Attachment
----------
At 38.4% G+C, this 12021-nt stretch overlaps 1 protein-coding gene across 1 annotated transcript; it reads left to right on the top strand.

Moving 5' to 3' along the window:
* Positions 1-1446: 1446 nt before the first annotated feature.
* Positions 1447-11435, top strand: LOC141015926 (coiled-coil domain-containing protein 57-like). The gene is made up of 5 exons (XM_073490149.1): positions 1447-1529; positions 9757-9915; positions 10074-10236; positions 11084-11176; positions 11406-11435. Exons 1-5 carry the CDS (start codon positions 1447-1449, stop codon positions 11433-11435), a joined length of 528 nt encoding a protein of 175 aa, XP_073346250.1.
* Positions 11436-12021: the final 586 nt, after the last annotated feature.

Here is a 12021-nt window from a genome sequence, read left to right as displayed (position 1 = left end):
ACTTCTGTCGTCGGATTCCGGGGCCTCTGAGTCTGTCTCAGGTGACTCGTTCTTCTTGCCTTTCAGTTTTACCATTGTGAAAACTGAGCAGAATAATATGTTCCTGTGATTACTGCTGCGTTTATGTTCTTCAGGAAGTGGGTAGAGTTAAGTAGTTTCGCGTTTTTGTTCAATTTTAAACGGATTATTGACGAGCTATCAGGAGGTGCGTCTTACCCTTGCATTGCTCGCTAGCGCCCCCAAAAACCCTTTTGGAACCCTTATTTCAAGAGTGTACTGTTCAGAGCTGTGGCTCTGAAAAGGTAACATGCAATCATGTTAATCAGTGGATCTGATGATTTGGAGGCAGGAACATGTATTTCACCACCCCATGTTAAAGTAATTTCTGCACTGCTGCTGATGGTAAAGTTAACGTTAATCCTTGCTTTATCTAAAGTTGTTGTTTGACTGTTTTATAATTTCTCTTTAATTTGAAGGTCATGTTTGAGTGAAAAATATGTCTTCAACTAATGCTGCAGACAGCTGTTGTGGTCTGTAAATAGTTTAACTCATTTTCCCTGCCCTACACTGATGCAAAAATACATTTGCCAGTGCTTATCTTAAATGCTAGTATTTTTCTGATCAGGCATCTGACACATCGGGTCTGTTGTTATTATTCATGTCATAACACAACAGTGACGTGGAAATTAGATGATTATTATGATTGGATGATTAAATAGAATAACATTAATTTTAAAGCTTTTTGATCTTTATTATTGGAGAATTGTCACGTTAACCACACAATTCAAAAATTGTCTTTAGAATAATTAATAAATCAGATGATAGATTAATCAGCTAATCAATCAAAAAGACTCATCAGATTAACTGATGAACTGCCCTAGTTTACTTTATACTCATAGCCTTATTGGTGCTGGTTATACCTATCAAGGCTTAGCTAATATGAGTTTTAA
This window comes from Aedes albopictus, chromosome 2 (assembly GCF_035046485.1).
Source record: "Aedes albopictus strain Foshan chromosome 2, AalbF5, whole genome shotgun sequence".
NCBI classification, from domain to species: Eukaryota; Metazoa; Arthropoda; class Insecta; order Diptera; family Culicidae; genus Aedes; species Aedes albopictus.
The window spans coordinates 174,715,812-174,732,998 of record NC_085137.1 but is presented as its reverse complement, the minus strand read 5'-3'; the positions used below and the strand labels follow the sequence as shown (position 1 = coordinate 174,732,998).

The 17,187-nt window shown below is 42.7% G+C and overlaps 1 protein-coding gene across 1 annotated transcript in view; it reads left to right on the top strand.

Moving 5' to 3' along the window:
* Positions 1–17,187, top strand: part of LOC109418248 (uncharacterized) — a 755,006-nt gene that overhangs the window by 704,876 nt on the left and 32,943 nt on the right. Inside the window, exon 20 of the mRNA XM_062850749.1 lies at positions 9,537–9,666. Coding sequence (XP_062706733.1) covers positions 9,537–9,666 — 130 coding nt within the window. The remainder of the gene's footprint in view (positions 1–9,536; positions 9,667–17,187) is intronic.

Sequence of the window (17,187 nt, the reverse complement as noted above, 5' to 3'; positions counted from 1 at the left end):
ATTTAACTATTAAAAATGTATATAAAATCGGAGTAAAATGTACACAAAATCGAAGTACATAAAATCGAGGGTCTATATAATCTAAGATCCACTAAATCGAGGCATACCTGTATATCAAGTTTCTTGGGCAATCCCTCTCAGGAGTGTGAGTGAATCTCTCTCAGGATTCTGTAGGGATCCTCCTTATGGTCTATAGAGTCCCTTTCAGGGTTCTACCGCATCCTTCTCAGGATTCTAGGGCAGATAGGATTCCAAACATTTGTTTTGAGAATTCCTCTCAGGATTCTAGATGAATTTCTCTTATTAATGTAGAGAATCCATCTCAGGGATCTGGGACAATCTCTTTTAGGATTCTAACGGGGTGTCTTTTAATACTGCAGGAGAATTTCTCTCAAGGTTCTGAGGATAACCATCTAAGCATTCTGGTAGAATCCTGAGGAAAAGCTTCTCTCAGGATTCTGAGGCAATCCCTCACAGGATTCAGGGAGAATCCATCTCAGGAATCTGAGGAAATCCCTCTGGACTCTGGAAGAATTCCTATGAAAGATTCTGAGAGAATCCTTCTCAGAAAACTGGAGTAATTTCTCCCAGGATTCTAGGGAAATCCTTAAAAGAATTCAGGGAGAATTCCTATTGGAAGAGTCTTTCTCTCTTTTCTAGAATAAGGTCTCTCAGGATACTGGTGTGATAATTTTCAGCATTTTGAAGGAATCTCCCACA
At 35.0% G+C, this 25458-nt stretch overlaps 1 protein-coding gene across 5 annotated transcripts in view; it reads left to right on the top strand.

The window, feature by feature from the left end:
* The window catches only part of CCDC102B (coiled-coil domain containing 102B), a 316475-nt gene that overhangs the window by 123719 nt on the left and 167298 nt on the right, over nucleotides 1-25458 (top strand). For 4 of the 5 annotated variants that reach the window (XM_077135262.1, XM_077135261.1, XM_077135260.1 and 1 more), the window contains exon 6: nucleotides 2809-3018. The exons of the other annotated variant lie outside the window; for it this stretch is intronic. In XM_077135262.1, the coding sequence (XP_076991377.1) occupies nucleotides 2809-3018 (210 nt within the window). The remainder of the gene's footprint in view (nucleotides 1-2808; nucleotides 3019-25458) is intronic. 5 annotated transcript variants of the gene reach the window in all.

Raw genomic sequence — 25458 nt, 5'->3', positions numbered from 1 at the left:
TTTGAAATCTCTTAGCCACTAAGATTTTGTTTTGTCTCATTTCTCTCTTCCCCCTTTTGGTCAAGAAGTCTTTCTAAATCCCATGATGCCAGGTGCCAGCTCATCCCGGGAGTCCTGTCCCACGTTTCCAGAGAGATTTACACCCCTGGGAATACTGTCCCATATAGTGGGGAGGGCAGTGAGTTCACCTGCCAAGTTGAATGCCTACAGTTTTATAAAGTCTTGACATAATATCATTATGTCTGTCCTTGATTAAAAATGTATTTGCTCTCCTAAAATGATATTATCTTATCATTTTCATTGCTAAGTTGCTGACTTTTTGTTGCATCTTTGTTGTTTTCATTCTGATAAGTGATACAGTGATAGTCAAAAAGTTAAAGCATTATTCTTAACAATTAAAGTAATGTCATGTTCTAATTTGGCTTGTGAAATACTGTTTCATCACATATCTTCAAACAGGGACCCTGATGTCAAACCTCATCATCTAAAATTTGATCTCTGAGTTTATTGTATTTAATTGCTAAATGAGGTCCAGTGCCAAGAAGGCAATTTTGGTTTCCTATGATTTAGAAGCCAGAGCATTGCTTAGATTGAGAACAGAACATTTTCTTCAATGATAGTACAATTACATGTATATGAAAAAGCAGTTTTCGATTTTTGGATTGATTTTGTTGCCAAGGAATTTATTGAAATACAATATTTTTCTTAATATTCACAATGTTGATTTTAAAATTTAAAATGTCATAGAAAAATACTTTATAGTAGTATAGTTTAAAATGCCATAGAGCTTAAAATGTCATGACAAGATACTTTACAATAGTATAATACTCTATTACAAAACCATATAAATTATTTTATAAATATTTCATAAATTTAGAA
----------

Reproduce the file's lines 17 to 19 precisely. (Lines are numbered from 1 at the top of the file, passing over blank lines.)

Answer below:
At 35.0% G+C, this 25458-nt stretch overlaps 1 protein-coding gene across 5 annotated transcripts in view; it reads left to right on the top strand.

The window, feature by feature from the left end:
* The window catches only part of CCDC102B (coiled-coil domain containing 102B), a 316475-nt gene that overhangs the window by 123719 nt on the left and 167298 nt on the right, over nucleotides 1-25458 (top strand). For 4 of the 5 annotated variants that reach the window (XM_077135262.1, XM_077135261.1, XM_077135260.1 and 1 more), the window contains exon 6: nucleotides 2809-3018. The exons of the other annotated variant lie outside the window; for it this stretch is intronic. In XM_077135262.1, the coding sequence (XP_076991377.1) occupies nucleotides 2809-3018 (210 nt within the window). The remainder of the gene's footprint in view (nucleotides 1-2808; nucleotides 3019-25458) is intronic. 5 annotated transcript variants of the gene reach the window in all.